The Isles of Scilly is an archipelago of 55 islands and islets 50km off the SW tip of Cornwall, UK. St Mary's is the largest island (40% of total land area) and most populous (c. 1700 people) of the islands (total c. 2200). The islands have been occupied by people for over 6000 years and this is reflected in their facscinating archeology.
The islands are eroded remnants of granite rock that intruded into the Earth's crust from deep underground. Until relatively recent times the islands were probably much larger and perhaps joined together into one island. Rising sea levels flooded the central plain around 400–500 AD, giving the current coastlines. Even today it is said to be possible to walk/wade between some islands at extremely low tides.
Star Castle is a fortress on St Mary's, built in 1593, during the period when a Spanish invasion of England was threatened. The Castle is in the shape of an eight-pointed star at the centre of a fortification system known as the Garrison. It comprises an outer wall around the outcrop of Hew Hill, protecting the town and the castle, with strategically placed gun batteries at regular intervals around the outer wall, allowing covering fire at all angles.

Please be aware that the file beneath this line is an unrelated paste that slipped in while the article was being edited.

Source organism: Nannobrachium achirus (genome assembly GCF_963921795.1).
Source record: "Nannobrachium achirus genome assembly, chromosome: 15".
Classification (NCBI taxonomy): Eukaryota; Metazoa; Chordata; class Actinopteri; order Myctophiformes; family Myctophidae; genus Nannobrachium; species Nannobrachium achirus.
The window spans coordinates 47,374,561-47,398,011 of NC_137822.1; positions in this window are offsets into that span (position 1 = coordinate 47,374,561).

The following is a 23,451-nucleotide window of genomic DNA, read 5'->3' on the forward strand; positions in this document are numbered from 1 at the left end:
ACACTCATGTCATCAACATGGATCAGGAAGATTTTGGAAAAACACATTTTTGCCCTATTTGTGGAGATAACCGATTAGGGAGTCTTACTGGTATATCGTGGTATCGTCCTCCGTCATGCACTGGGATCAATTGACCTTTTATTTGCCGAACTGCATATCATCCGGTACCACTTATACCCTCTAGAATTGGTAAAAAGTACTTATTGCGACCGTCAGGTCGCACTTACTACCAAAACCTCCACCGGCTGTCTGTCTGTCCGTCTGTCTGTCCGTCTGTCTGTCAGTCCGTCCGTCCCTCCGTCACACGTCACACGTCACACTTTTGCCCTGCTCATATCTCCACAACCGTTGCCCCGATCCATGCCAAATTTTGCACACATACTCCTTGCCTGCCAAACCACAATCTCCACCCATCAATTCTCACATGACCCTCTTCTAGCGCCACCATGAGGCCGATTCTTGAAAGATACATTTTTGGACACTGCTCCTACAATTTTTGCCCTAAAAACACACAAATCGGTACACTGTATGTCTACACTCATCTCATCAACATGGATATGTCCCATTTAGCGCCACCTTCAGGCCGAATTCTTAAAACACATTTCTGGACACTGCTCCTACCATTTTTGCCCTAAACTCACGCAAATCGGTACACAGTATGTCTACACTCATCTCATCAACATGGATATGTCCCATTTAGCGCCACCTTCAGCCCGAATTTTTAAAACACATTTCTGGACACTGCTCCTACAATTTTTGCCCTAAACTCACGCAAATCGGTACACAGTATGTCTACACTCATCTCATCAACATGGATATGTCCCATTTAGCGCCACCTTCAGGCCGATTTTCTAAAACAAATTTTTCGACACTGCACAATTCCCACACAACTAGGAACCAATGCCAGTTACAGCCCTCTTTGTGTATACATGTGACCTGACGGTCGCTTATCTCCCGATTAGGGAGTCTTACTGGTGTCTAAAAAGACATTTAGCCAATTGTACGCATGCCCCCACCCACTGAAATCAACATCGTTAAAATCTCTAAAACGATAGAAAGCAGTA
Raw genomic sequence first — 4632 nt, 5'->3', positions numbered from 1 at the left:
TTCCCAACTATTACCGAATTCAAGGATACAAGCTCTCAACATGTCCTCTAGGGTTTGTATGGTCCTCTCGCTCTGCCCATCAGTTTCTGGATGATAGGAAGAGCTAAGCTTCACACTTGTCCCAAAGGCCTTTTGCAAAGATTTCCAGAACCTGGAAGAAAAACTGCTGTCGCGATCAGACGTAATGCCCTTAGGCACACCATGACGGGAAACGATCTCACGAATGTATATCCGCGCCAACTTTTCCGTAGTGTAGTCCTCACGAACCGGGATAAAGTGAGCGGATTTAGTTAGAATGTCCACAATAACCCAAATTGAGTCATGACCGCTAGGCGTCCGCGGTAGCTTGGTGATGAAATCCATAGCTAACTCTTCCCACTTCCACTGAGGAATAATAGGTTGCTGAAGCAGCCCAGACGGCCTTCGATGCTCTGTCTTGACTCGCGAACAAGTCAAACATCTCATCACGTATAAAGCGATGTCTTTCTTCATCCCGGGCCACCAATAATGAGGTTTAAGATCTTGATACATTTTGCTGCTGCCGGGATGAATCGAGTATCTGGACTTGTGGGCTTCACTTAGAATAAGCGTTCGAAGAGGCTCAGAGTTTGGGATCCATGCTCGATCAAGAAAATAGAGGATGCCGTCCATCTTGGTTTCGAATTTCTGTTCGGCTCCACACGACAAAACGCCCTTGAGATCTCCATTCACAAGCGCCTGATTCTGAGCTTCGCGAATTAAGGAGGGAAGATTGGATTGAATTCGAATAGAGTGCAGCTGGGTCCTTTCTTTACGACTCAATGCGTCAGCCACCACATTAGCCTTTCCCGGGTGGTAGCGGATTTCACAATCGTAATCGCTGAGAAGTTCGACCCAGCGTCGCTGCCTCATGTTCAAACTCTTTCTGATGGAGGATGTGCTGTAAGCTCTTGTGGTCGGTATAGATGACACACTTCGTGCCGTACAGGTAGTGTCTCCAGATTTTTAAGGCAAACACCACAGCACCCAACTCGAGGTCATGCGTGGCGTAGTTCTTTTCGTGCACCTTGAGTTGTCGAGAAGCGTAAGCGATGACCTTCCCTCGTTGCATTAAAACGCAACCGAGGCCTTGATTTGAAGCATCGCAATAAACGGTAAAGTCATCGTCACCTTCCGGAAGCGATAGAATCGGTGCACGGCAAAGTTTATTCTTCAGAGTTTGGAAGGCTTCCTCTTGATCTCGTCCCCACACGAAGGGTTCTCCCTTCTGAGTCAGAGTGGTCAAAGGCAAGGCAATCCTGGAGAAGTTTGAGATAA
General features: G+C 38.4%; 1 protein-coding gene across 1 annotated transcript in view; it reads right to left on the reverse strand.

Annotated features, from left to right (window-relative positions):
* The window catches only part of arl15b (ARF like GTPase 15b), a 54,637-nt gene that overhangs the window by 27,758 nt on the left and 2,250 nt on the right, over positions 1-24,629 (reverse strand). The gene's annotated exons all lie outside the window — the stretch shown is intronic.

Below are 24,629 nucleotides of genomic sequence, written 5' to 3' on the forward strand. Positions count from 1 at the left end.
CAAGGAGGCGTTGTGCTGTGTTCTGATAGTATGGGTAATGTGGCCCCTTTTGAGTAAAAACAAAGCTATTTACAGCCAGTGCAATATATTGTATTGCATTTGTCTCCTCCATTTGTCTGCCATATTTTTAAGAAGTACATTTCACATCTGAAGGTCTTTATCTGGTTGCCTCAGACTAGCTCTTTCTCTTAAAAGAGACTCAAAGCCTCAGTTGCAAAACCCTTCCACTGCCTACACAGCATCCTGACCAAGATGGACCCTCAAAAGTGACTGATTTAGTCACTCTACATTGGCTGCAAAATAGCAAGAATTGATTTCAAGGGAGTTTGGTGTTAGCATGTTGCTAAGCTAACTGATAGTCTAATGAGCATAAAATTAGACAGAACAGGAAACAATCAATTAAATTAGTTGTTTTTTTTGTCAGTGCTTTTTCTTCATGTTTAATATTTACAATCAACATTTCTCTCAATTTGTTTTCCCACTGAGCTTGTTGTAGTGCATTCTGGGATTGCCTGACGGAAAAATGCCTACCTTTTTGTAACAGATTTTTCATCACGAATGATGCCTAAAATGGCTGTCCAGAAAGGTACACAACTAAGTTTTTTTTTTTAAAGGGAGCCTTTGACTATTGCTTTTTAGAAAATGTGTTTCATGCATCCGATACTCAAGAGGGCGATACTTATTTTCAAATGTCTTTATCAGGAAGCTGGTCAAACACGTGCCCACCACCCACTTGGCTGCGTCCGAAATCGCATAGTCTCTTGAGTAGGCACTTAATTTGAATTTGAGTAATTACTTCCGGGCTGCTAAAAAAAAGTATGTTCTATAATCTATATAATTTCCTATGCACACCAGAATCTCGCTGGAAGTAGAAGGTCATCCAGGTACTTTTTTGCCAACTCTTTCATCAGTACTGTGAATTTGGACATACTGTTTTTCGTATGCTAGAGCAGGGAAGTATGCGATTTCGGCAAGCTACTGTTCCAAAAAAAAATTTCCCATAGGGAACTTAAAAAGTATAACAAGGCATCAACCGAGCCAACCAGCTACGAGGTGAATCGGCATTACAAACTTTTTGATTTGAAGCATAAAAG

An entrance grave is a type of Neolithic and early Bronze Agechamber tomb found primarily in Great Britain. The monument typically consisted of a circular mound bordered by a stone curb, erected over a rectangular burial chamber and accessed by a narrow, stone lined entrance. Entrance graves are often referred to as the Scillonian' Group, named after the Isles of Scilly where the majority of entrance graves have been discovered.
More modern memorials on Scilly
Back to the land of the living
St Mary's is a great place to stay with much to see and considerable variety in itself. But it is also the perfect base to visit the other islands with the St Mary's Boatmen's Association running regular ferries offering return trips, sightseeing and more. More of those island trips in further "Scilly" blogs.